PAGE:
A huge global capital pool is mobilising to invest in Renewable Energy and grid projects in India, according to a new IEEFA report, with pull factors including solar power tariffs hitting record lows, plunging solar module costs, record low interest rates, and the security of government-backed, 25-year power purchase agreements (PPAs).
“Domestic and global institutions across the financial, corporate, energy, utility and government sectors are primed to deploy a wall of capital that India needs to fund its ambitious renewable energy targets,” says report co-author Tim Buckley, Director Energy Finance Studies, South Asia, at the Institute for Energy Economics and Financial Analysis (IEEFA).
While the renewable energy sector in India has received more than $US42 billion in investment since 2014, the report highlights that it will require a further US$500 billion in order to reach 450 gigawatts (GW) of capacity by 2030.
This includes the capital cost of adding more than 300GW of new renewables infrastructure, firming low-cost but intermittent renewable power generation, and expanding and modernising grid transmission and distribution.
India could dramatically improve its energy security by reducing reliance on expensive fossil fuel imports. The ongoing solar energy deflation – now around Rs.2/kWh, below the marginal fuel cost of coal-fired power plants – gives India the economic incentive to accelerate its energy transition and be a world leader in helping to solve the climate crisis, plus address chronic air pollution and water stress.
IEEFA’s new report identifies the capital flowing into the renewables sector for new projects and infrastructure investment trust (InvIT) structures, as well as the capital recycling opportunities for the National Investment and Infrastructure Fund (NIIF) for operational projects.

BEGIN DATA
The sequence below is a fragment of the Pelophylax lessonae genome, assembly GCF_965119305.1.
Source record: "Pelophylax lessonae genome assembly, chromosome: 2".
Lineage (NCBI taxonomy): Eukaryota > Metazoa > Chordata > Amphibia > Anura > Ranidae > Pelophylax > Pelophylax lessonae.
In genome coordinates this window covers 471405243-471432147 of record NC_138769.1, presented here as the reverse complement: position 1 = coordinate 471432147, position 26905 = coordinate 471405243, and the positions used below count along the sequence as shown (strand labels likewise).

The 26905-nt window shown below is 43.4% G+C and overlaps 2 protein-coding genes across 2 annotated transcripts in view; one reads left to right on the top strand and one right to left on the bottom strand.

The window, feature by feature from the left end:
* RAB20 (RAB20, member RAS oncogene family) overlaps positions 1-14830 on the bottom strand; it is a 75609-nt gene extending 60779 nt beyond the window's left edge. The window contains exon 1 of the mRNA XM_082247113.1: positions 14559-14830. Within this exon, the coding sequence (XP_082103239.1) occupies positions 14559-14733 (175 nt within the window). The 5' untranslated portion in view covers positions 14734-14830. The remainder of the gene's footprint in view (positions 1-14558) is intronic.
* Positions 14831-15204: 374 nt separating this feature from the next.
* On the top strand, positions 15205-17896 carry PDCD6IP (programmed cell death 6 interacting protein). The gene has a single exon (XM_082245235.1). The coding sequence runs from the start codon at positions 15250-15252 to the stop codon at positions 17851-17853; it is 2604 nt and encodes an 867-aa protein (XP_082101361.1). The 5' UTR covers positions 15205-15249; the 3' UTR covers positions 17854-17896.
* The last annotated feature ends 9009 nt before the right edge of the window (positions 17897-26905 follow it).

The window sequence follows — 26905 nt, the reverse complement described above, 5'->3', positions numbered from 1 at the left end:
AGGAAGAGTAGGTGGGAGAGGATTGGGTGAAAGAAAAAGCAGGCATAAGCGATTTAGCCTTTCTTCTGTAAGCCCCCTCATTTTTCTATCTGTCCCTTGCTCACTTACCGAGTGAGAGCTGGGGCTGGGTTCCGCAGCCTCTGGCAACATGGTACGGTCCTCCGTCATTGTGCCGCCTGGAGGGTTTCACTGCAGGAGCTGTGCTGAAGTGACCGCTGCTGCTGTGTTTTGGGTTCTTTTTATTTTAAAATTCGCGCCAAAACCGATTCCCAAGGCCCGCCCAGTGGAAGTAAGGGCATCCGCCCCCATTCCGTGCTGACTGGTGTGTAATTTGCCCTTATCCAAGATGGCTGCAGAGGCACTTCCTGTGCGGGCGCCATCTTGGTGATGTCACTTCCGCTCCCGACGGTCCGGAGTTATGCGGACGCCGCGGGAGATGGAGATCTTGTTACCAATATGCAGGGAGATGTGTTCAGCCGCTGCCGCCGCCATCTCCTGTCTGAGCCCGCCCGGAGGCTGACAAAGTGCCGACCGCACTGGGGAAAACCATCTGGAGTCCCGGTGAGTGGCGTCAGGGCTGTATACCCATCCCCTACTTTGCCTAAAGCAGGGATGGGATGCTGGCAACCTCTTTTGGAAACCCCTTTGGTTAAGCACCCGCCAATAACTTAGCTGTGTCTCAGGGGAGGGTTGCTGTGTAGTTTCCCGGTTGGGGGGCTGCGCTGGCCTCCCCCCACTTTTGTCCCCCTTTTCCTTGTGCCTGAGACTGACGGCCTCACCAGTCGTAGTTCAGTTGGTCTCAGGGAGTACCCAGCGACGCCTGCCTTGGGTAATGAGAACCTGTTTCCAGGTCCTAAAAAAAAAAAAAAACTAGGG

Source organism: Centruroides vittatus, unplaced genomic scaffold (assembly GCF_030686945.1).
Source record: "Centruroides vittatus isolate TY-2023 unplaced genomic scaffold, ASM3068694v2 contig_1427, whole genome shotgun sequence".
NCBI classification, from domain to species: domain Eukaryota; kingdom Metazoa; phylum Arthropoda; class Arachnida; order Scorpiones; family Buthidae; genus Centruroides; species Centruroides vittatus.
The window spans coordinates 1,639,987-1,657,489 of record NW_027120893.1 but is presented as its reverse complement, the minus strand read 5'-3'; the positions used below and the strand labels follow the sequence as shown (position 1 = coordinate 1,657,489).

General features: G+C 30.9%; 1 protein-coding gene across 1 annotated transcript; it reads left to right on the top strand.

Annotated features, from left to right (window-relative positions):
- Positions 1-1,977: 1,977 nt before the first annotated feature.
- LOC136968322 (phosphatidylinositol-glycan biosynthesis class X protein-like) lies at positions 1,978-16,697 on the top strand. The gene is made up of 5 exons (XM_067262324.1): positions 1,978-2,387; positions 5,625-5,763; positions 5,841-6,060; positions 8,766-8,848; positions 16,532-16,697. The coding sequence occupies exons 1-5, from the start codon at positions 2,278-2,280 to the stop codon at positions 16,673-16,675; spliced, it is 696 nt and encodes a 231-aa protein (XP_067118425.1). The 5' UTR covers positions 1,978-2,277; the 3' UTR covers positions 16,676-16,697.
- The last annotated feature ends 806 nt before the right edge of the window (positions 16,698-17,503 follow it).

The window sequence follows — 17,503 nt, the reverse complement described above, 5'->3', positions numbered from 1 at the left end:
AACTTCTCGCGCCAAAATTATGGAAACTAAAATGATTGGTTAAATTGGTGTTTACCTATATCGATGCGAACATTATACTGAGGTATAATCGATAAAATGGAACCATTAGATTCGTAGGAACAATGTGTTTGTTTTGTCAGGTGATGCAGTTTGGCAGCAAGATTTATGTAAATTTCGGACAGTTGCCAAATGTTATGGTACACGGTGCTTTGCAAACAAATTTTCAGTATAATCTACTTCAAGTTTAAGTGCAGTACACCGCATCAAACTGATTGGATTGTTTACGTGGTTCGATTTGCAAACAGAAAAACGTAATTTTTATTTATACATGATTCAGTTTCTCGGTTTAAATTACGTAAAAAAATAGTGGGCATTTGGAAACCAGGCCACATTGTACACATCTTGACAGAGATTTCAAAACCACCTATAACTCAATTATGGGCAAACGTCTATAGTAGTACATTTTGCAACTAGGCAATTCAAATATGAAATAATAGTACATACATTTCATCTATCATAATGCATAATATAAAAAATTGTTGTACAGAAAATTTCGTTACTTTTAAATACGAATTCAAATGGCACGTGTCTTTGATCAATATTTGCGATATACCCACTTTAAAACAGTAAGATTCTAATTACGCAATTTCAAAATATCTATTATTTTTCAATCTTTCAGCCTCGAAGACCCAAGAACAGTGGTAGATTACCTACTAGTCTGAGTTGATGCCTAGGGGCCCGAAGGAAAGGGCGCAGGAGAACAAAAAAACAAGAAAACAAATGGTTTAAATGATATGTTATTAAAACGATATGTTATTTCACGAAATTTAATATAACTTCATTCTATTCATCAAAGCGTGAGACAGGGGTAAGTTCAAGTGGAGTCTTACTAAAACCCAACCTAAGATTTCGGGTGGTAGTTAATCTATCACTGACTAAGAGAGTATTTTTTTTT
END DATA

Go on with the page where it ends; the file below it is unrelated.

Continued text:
The sources of capital range from private equity, global pensions funds and sovereign wealth funds, to oil and gas majors, multinational development banks and Indian state-owned enterprises and power billionaires.
Indian renewables sector is increasingly dominated by the major independent power producers (IPPs): ReNew Power, Greenko, Adani Green, Tata Power, ACME, SB Energy, Azure Power, Sembcorp Green Infra and Hero Future Energies, and that each has invested strongly in building capacity in international debt and equity markets.
But these renewable energy giants face growing competition from the likes of Vena Energy/Vector Green, O2 Power, Ayana Renewable Power, Torrent Power and Sprng Energy, as well as Government of India fossil fuel majors starting to rise to the decarbonisation challenge such as NTPC and NLC, with Coal India Limited and Indian Railways increasingly looking to pivot aggressively as well.
“The key institutions that are playing a pivotal role in refinancing existing operating renewable energy assets are private equity, sovereign wealth funds, global pensions and infrastructure funds, global fossil fuel utilities, and oil and gas majors. Institutional investors are wary of construction risk,” he says.
India needs more project developers with even greater balance sheet strength to tap this potential while providing more scope for pension investors. The local infrastructure investment trust market is increasingly being seen as a key facilitator of this domestic-foreign capital interplay, opening up and enhancing the depth of the domestic Indian finance sector.”